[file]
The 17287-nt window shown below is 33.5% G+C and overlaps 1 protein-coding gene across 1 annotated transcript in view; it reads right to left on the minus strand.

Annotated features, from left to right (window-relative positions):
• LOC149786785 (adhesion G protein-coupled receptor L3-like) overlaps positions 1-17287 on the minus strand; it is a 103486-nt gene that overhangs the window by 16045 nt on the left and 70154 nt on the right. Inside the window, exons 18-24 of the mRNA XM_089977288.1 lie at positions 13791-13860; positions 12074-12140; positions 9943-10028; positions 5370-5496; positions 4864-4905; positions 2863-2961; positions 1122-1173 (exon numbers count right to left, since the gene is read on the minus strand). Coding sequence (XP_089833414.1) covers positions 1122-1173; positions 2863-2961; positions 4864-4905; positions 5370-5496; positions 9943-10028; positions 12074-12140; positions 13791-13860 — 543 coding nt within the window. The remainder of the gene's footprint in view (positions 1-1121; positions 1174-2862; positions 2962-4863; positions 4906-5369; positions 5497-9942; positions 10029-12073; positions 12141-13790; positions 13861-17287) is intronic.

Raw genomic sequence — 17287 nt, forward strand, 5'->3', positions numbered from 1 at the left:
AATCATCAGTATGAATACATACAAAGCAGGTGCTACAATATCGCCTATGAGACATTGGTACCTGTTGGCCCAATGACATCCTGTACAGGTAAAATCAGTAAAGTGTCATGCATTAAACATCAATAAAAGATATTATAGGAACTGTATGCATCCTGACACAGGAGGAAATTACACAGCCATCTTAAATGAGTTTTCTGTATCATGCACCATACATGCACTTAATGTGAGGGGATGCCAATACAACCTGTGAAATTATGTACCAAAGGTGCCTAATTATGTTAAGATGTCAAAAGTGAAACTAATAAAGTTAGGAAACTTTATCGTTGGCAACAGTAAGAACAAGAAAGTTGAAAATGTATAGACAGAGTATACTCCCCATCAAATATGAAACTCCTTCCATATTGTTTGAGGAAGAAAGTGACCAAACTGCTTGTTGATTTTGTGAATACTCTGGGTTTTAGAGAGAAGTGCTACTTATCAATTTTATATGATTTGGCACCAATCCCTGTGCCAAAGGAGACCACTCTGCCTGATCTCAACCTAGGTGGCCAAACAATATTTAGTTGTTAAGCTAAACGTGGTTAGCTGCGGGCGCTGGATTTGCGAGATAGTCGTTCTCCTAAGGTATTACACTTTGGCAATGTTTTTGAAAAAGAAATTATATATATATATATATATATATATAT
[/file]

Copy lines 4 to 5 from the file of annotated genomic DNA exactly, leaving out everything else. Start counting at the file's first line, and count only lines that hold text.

Raw genomic sequence — 17287 nt, forward strand, 5'->3', positions numbered from 1 at the left:
AATCATCAGTATGAATACATACAAAGCAGGTGCTACAATATCGCCTATGAGACATTGGTACCTGTTGGCCCAATGACATCCTGTACAGGTAAAATCAGTAAAGTGTCATGCATTAAACATCAATAAAAGATATTATAGGAACTGTATGCATCCTGACACAGGAGGAAATTACACAGCCATCTTAAATGAGTTTTCTGTATCATGCACCATACATGCACTTAATGTGAGGGGATGCCAATACAACCTGTGAAATTATGTACCAAAGGTGCCTAATTATGTTAAGATGTCAAAAGTGAAACTAATAAAGTTAGGAAACTTTATCGTTGGCAACAGTAAGAACAAGAAAGTTGAAAATGTATAGACAGAGTATACTCCCCATCAAATATGAAACTCCTTCCATATTGTTTGAGGAAGAAAGTGACCAAACTGCTTGTTGATTTTGTGAATACTCTGGGTTTTAGAGAGAAGTGCTACTTATCAATTTTATATGATTTGGCACCAATCCCTGTGCCAAAGGAGACCACTCTGCCTGATCTCAACCTAGGTGGCCAAACAATATTTAGTTGTTAAGCTAAACGTGGTTAGCTGCGGGCGCTGGATTTGCGAGATAGTCGTTCTCCTAAGGTATTACACTTTGGCAATGTTTTTGAAAAAGAAATTATATATATATATATATATATATATAT